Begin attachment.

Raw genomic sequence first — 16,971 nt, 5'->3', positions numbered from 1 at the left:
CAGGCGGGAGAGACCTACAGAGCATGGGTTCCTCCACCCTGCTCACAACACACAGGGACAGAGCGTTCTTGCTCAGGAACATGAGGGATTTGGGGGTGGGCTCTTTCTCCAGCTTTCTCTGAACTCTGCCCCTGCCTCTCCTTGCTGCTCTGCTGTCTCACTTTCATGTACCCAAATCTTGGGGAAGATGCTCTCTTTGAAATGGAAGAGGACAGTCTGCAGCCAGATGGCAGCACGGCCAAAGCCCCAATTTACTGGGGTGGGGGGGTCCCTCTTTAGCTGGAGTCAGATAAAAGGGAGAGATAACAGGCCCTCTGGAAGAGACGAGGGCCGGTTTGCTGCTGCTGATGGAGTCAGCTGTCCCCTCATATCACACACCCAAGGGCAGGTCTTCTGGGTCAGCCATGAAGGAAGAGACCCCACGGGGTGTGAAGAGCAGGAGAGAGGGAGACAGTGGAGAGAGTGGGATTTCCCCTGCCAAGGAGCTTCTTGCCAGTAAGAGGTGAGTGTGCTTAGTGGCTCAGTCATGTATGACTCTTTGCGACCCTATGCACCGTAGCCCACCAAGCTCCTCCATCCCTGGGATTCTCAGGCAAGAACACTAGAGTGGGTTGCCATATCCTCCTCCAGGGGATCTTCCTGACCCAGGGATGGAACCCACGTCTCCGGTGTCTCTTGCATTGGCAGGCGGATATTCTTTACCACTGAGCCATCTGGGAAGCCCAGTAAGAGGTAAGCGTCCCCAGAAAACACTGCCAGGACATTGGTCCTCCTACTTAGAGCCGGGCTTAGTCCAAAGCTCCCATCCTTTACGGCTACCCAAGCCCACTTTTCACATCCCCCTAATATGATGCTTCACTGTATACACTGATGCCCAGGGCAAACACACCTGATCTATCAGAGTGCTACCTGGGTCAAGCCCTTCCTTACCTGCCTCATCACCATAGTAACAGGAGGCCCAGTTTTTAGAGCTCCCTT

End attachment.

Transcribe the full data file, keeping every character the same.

Raw genomic sequence first — 16,971 nt, 5'->3', positions numbered from 1 at the left:
CAGGCGGGAGAGACCTACAGAGCATGGGTTCCTCCACCCTGCTCACAACACACAGGGACAGAGCGTTCTTGCTCAGGAACATGAGGGATTTGGGGGTGGGCTCTTTCTCCAGCTTTCTCTGAACTCTGCCCCTGCCTCTCCTTGCTGCTCTGCTGTCTCACTTTCATGTACCCAAATCTTGGGGAAGATGCTCTCTTTGAAATGGAAGAGGACAGTCTGCAGCCAGATGGCAGCACGGCCAAAGCCCCAATTTACTGGGGTGGGGGGGTCCCTCTTTAGCTGGAGTCAGATAAAAGGGAGAGATAACAGGCCCTCTGGAAGAGACGAGGGCCGGTTTGCTGCTGCTGATGGAGTCAGCTGTCCCCTCATATCACACACCCAAGGGCAGGTCTTCTGGGTCAGCCATGAAGGAAGAGACCCCACGGGGTGTGAAGAGCAGGAGAGAGGGAGACAGTGGAGAGAGTGGGATTTCCCCTGCCAAGGAGCTTCTTGCCAGTAAGAGGTGAGTGTGCTTAGTGGCTCAGTCATGTATGACTCTTTGCGACCCTATGCACCGTAGCCCACCAAGCTCCTCCATCCCTGGGATTCTCAGGCAAGAACACTAGAGTGGGTTGCCATATCCTCCTCCAGGGGATCTTCCTGACCCAGGGATGGAACCCACGTCTCCGGTGTCTCTTGCATTGGCAGGCGGATATTCTTTACCACTGAGCCATCTGGGAAGCCCAGTAAGAGGTAAGCGTCCCCAGAAAACACTGCCAGGACATTGGTCCTCCTACTTAGAGCCGGGCTTAGTCCAAAGCTCCCATCCTTTACGGCTACCCAAGCCCACTTTTCACATCCCCCTAATATGATGCTTCACTGTATACACTGATGCCCAGGGCAAACACACCTGATCTATCAGAGTGCTACCTGGGTCAAGCCCTTCCTTACCTGCCTCATCACCATAGTAACAGGAGGCCCAGTTTTTAGAGCTCCCTT